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Thursday, 22 November 2018

MPs voice fresh concerns on roll-out of Universal Credit welfare reforms

Written by Shaun Connolly

Fresh concerns about the roll-out of controversial Universal Credit (UC) welfare reforms have been voiced by MPs.

The Commons Work and Pensions Committee said readiness tests must be set before the next pilot phase of the "managed migration" of transferring existing benefits claimants onto UC begins.

The report said that "major areas of concern" about the welfare reform remain despite recent Government changes.

MPs want the Social Security Advisory Committee (SSAC) and Parliament to be able to asses the Government's plans before they move forward.

The report tells the Government to change tack, stating: "It must commit to setting the tests it will meet before the pilot begins.

"The tests, and an analysis of whether they have been met, should be published before managed migration moves to scale in 2020."

The committee has urged ministers to delay parliamentary votes on new regulations that will set the procedures for moving claimants onto UC until MPs and the SSAC have time to assess them.

The report also calls for the elimination of the five week wait for the first UC payment for claimants who are involved in "managed migration".

And the study urges an extension of "run-on" payments to all the benefits that UC will replace, not just housing benefit, jobseeker's allowance, and employment and support allowance.

Committee chairman, and former minister, Frank Field (pictured) said: "The committee's main proposals seek to ensure that the risk of moving claimants from the old system of benefits onto Universal Credit lies with the Government and not on the shoulders of poorer people.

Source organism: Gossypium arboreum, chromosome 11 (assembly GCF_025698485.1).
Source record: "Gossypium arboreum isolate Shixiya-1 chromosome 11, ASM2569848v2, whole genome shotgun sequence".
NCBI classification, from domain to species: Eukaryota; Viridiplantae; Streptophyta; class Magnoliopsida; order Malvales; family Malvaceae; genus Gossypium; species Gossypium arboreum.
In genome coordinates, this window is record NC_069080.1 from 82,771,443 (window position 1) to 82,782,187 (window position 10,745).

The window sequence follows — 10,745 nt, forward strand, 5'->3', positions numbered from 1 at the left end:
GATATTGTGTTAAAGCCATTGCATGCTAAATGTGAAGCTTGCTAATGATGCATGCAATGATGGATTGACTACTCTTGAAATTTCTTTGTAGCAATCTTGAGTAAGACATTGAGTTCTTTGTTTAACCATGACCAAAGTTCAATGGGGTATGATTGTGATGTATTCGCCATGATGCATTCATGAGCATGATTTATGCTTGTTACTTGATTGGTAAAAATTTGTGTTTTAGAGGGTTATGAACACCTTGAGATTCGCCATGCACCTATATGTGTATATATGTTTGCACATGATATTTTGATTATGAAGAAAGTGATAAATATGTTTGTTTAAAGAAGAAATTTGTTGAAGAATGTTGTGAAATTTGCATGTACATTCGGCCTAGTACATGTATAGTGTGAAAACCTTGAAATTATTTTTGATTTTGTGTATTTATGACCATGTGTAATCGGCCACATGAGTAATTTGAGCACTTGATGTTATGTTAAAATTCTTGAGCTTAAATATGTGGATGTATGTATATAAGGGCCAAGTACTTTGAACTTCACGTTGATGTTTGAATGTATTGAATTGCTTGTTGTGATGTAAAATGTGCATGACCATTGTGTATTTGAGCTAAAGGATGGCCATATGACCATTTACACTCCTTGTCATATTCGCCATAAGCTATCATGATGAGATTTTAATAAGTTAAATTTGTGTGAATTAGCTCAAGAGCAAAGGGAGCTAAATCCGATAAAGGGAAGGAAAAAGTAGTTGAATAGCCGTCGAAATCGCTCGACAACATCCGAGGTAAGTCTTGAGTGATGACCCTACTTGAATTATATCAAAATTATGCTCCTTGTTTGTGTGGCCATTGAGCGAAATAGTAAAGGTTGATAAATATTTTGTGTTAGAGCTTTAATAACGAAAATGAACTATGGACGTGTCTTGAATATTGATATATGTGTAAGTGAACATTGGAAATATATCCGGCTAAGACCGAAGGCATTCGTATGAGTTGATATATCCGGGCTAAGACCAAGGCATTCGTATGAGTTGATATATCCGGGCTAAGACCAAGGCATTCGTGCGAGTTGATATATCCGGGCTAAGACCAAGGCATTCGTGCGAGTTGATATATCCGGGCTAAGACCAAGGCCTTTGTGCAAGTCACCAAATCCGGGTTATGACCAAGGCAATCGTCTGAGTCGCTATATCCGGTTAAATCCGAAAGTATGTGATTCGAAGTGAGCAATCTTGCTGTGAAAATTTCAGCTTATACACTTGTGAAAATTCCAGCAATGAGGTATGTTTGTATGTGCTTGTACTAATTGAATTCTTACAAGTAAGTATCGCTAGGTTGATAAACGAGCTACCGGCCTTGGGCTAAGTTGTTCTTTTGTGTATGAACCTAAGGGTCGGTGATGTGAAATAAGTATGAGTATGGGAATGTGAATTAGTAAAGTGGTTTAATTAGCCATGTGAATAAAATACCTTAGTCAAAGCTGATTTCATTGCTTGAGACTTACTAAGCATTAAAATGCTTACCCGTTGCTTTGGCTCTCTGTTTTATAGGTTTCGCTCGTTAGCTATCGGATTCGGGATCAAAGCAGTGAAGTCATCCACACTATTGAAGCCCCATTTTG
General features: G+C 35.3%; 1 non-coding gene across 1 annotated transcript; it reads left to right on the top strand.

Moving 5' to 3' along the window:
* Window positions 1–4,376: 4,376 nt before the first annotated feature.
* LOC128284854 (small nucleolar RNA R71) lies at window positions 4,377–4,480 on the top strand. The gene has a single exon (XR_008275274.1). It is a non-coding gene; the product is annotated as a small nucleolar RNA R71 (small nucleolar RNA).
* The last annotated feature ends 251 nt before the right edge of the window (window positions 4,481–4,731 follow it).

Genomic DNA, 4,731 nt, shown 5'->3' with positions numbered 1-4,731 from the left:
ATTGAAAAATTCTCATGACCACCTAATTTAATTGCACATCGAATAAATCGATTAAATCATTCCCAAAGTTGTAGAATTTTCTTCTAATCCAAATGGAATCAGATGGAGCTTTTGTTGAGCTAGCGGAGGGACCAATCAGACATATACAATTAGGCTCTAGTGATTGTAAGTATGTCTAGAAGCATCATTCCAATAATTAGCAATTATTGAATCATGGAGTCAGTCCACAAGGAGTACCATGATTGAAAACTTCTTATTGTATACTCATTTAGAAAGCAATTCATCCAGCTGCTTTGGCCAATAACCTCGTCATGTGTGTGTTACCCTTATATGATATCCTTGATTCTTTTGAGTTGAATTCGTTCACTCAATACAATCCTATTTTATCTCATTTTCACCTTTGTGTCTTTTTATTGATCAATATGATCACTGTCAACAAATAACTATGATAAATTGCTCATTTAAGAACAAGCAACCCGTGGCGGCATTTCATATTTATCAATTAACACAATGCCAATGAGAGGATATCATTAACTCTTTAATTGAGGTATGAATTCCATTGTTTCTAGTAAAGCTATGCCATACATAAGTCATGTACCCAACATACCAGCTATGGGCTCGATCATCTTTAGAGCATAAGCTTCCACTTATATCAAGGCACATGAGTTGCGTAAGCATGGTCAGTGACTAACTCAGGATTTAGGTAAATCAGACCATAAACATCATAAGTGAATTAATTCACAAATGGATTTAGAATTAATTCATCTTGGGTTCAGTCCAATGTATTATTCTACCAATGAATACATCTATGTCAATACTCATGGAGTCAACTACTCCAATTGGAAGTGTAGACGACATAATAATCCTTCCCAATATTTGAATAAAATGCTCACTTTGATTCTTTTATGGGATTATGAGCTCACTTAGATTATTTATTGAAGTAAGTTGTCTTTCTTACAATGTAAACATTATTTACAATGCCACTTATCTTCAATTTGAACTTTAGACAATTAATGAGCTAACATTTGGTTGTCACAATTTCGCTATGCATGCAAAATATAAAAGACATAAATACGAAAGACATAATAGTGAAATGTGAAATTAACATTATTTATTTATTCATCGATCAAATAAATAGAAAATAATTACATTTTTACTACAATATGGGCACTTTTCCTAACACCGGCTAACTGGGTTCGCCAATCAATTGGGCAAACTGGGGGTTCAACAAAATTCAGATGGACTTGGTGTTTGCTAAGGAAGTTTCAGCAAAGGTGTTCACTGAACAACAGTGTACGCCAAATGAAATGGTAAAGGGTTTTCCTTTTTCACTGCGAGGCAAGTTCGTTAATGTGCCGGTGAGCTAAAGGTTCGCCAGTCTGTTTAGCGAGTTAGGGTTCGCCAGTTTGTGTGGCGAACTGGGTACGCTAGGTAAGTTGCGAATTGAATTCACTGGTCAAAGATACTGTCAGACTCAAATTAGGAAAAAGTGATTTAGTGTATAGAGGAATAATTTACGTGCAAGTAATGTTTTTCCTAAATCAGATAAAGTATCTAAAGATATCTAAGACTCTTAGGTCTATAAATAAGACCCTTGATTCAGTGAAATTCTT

"The Government is thankfully making and then remaking its policy on how best to transfer existing claimants onto Universal Credit.

"It would be a pity if the Government undermined this new way of thinking by not giving Parliament and SSAC enough time to comment on its latest changes before it pushes Parliament into a vote."

A Department for Work and Pensions spokesman said: "As we've said before, these regulations were open for comment on our website for several months, and over 400 stakeholders offered their views.

"During this time the Work and Pensions Select Committee did not submit any feedback.

"These regulations are designed to support people on to Universal Credit.

"They protect 500,000 severely disabled claimants and provide transitional protection for all those moving to Universal Credit, meaning that no one loses a penny at the point of transfer.

"Delaying these regulations would leave people on a punitive legacy benefits system that disincentives work and fails to pay people the benefits they are due - costing 700,000 families an average of £285 each and every month."

Copyright (c) Press Association Ltd. 2018, All Rights Reserved. Picture (c) Anthony Devlin / PA Wire.